The follow-up session included two Louvin Brothers songs, I'm Gonna Love You One More Time and Take My Ring From Your Finger, and another stellar Jim Atkins composition, I Can't Tell My Heart That. By this point, Johnnie & Jack had moved back to Knoxville, then on to Raleigh, North Carolina. The Spring of 1951 found them working out of WEAS in Decatur, Georgia before they returned to the Louisiana Hayride in June that year. They were back at the Hayride when their next major hit, Cryin' Heart Blues, charted. "We learned that song when we were working at WEAS,” Johnnie told Eddie Stubbs. "The program director was named Warren Roberts. He had this song he wanted us to listen to. It was on sheet music, so I said, 'Well, you'll have to play it for us because we don't read music.' Warren…came out in the studio and got at the piano and played it for us.” They recorded it in Atlanta with Johnnie playing the maraccas and Jack playing the acoustic guitar runs. It reached #5 on the country charts during the Fall of 1951. Another fine Jim Anglin song, Let Your Conscience Be Your Guide, was cut at the same session.
Still in Shreveport, but trying hard to secure another berth on the Opry, Johnnie & Jack returned to Nashville in October 1951 to record a session that included Pee Wee King's You Tried To Ruin My Name and a song that was originally seen as its flip side, Jim Atkins' Ashes Of Love. Steve Sholes came out of the control room to play sticks on Ashes Of Love, and although it wasn't a hit for Johnnie & Jack, it became a standard. Among those taking it to the charts in later years were Don Gibson (1968), Dickey Lee (1972), Jody Miller (1976), The Amazing Rhythm Aces (1978), and the Desert Rose Band (1987). Yet another top-drawer song, Three Ways Of Knowing, also came from that October '51 session, and followed Cryin' Heart Blues to the charts, but figuring out the authorship isn't easy. Tillman Franks insists that he wrote it, then gave it to Nelson King and Jimmie Davis in exchange for airplay on his managerial client, Webb Pierce. Nelson King was an influential dee-jay and thus a logical candidate for such a deal, but Davis was more a politician than a singer at the time. Tillman, incidentally, says that Nelson King became more forthright about asking for a piece of songs after Hank Williams gave him a share of There'll Be No Teardrops Tonight. Regardless of authorship, Three Ways Of Knowing rose to #7 on the country charts, and became Johnnie & Jack's third hit.
The hit streak earned a return to the Opry in January 1952, and Johnnie & Jack and Kitty Wells would remain based in Nashville from that point. Heart Trouble was yet another Jim Anglin tune, and once again Steve Sholes came from the control room to play sticks. They returned to straight country music at an October '52 session, cutting Jim Anglin's The Only One I Ever Loved I Lost, which became a much-requested song on showdates, but didn't chart. Kitty Wells later recorded it on her 'Seasons Of My Heart' album in 1960. Looking once more for a hit, they returned to the Latin feel at an April 1953 session. Johnnie Wright told Eddie Stubbs how they came to record South In New Orleans. "Jim wrote it, " he said, "and we were talking about how to make it different. I said, 'Well let me holler out, we make love to the rhumba beat.”' Then Jack and Eddie would come in with me on "down south in New Orleans.” Jack was going to play guitar and we tried it three or four times, and finally Jack said,''Chet, come in here and play this thing.' Eddie Hill wasn't playing guitar, just singing. It was Ray Edenton playing the calypso/rhumba beat.” Edenton also played the lead guitar that kicked off Don't Say Goodbye If You Love Me, a Jimmie Davis song credited to Davis and Tex Ritter's steel guitarist, Bonnie Dodd. The Anglin Brothers had sung it back in the 1930s, and Davis had recorded in March 1936 (when it was credited to himself and A.T. Watts).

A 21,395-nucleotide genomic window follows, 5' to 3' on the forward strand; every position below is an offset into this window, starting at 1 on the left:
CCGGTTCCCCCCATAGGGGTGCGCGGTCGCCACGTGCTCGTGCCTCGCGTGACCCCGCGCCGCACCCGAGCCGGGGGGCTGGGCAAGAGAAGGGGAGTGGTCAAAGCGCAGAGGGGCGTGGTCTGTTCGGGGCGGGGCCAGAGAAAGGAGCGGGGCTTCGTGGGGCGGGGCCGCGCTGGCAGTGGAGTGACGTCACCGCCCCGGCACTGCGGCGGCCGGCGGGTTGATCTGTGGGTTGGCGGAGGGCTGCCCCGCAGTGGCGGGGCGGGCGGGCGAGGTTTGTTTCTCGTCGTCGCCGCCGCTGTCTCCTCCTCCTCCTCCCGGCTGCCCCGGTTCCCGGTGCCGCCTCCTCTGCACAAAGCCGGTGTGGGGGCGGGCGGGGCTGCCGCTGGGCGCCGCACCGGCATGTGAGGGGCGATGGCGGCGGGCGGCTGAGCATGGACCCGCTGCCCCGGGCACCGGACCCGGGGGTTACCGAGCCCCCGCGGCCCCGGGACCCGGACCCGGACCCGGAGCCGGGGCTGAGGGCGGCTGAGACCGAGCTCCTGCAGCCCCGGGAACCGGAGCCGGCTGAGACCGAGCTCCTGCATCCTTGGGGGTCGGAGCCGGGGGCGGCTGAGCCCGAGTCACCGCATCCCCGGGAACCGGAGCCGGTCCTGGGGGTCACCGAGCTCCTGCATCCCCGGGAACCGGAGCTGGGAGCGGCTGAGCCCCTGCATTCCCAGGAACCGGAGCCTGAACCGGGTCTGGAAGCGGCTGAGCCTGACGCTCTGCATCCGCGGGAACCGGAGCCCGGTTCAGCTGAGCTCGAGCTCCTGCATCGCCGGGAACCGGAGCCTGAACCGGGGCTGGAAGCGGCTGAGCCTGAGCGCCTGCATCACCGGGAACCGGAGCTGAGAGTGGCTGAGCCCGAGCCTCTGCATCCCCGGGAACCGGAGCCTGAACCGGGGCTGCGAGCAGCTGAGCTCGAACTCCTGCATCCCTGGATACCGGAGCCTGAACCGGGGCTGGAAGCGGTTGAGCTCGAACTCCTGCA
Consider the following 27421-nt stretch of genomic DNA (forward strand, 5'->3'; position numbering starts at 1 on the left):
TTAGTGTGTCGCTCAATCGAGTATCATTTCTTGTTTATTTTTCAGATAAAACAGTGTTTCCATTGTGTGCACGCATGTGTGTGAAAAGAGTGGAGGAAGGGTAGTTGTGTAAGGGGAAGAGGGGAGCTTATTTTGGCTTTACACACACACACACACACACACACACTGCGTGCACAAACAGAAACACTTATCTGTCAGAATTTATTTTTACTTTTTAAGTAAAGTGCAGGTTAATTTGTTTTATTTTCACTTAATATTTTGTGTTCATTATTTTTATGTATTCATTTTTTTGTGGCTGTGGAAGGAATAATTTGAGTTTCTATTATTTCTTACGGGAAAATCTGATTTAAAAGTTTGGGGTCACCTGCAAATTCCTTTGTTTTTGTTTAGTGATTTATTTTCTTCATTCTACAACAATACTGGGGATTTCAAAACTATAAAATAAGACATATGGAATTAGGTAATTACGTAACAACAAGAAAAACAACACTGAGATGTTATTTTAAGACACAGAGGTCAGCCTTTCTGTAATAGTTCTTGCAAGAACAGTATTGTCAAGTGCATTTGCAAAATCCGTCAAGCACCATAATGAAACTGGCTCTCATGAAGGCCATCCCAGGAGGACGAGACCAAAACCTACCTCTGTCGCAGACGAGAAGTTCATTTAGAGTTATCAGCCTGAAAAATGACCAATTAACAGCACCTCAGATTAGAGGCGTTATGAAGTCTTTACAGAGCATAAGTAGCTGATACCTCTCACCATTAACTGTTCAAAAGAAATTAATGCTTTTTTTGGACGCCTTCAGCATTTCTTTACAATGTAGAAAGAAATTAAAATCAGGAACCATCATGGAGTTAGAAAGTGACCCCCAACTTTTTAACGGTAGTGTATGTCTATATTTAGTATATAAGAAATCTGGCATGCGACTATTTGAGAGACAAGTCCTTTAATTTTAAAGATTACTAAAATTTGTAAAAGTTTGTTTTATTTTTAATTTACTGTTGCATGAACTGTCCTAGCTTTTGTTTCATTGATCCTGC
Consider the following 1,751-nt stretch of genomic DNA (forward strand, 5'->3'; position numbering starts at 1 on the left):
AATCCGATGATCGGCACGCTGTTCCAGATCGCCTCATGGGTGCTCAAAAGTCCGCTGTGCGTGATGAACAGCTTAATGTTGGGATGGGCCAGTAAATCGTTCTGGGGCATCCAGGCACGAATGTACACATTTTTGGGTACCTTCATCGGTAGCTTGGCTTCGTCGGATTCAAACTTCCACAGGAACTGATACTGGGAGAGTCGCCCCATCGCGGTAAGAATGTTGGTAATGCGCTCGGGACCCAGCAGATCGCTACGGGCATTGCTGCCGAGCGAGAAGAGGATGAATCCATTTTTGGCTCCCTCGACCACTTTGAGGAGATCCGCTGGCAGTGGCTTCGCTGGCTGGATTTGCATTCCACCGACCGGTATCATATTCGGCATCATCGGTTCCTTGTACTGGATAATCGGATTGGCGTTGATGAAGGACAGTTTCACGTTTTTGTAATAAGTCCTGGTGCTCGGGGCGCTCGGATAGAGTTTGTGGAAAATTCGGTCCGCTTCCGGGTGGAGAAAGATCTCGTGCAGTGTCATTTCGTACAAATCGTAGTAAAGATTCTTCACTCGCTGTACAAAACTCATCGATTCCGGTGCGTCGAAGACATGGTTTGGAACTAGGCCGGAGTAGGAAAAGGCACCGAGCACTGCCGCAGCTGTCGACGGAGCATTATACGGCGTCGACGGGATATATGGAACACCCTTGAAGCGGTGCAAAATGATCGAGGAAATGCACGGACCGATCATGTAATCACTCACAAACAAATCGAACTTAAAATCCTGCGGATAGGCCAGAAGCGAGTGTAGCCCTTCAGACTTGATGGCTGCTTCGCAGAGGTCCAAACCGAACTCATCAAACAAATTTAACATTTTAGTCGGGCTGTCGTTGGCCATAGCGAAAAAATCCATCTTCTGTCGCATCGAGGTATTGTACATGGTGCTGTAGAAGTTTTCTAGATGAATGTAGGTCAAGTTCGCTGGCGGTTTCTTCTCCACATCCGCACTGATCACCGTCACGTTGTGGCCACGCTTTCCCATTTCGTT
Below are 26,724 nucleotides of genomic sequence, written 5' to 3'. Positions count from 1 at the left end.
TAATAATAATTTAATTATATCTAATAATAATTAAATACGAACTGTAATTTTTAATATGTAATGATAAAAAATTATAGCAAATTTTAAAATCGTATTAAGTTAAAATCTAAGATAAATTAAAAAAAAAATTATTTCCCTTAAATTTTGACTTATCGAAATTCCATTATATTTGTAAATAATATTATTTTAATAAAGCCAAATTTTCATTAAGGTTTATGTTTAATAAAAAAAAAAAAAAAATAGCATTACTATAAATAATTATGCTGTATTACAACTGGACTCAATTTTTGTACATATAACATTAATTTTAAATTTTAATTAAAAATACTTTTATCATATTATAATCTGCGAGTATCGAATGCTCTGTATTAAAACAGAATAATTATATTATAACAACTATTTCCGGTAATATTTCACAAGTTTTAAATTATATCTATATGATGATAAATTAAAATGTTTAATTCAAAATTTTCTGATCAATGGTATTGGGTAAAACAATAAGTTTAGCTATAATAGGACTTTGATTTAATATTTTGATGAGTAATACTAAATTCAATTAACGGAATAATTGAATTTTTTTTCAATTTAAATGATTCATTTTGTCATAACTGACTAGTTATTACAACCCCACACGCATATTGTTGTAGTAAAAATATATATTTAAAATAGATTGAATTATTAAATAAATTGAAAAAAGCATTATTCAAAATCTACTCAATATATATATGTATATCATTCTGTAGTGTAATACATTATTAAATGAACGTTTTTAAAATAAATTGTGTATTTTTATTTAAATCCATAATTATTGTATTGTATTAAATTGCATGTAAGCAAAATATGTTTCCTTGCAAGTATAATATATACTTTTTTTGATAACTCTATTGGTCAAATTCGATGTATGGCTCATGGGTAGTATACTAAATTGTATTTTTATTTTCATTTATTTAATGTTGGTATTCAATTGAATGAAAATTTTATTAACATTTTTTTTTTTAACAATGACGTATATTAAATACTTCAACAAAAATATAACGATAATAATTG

From a session at the close of 1953, there's a version of a lovely old song, I Loved You Better Than You Ever Knew. The Anglins had recorded it for Vocalion, and the Carter Family cut it in 1933. Although credited to A. P. Carter, it dated back to an 1893 song by Johnny Carroll. Johnnie & Jack's version is credited to early country performer Fisher Hendley (performer of Nigger Will You Work and Let Your Shack Burn Down, both 1925). S.O.S. was a gimmicky Jim Atkins song that was held back for two years, then released in two versions, one without the morse code for radio and one with the morse code for home use.
Nothing seemed to be working for Johnnie & Jack at this point. They'd outworn the Latin beat, so they moved on to another hot trend: covering R&B songs. Their first stab at R&B came at a February '54 when they cut the Four Knights' (Oh Baby Mine) I Get So Lonely. "We played it on a jukebox in Little Rock,” Johnnie told Eddie Stubbs. "I liked it. It sounded like something we could do, so we copied the lyrics down and learned the melody. We asked Chet Atkins what he thought, and he said, 'Well, let's give it a try.'” Sometime Jordanaire Culley Holt was recruited to sing the bass part. It became a hit; in fact, Johnnie & Jack's biggest ever hit, peaking at #1. The Statler Brothers later took it to #2. Johnnie & Jack stuck with their R&B kick, covering the Spaniels' Goodnight Sweetheart, again with Culley Holt, and it reached #3. Jim Atkins' B-side, Honey, I Need You, also charted. Figuring that they'd found a new groove, Johnnie & Jack recorded a country version of Kiss Crazy Baby, which had been recorded by the Crackerjacks, the Delta Rhythm Boys, and orchestra leader Ralph Marterie. It became a #7 country hit in 1955. The flip-side, Beware Of It, also charted. It was written by the original Mister-Write-to-Order, Cy Coben. Coben's astonishing ability to crank songs in any style on any subject impressed Steve Sholes, who became his best client.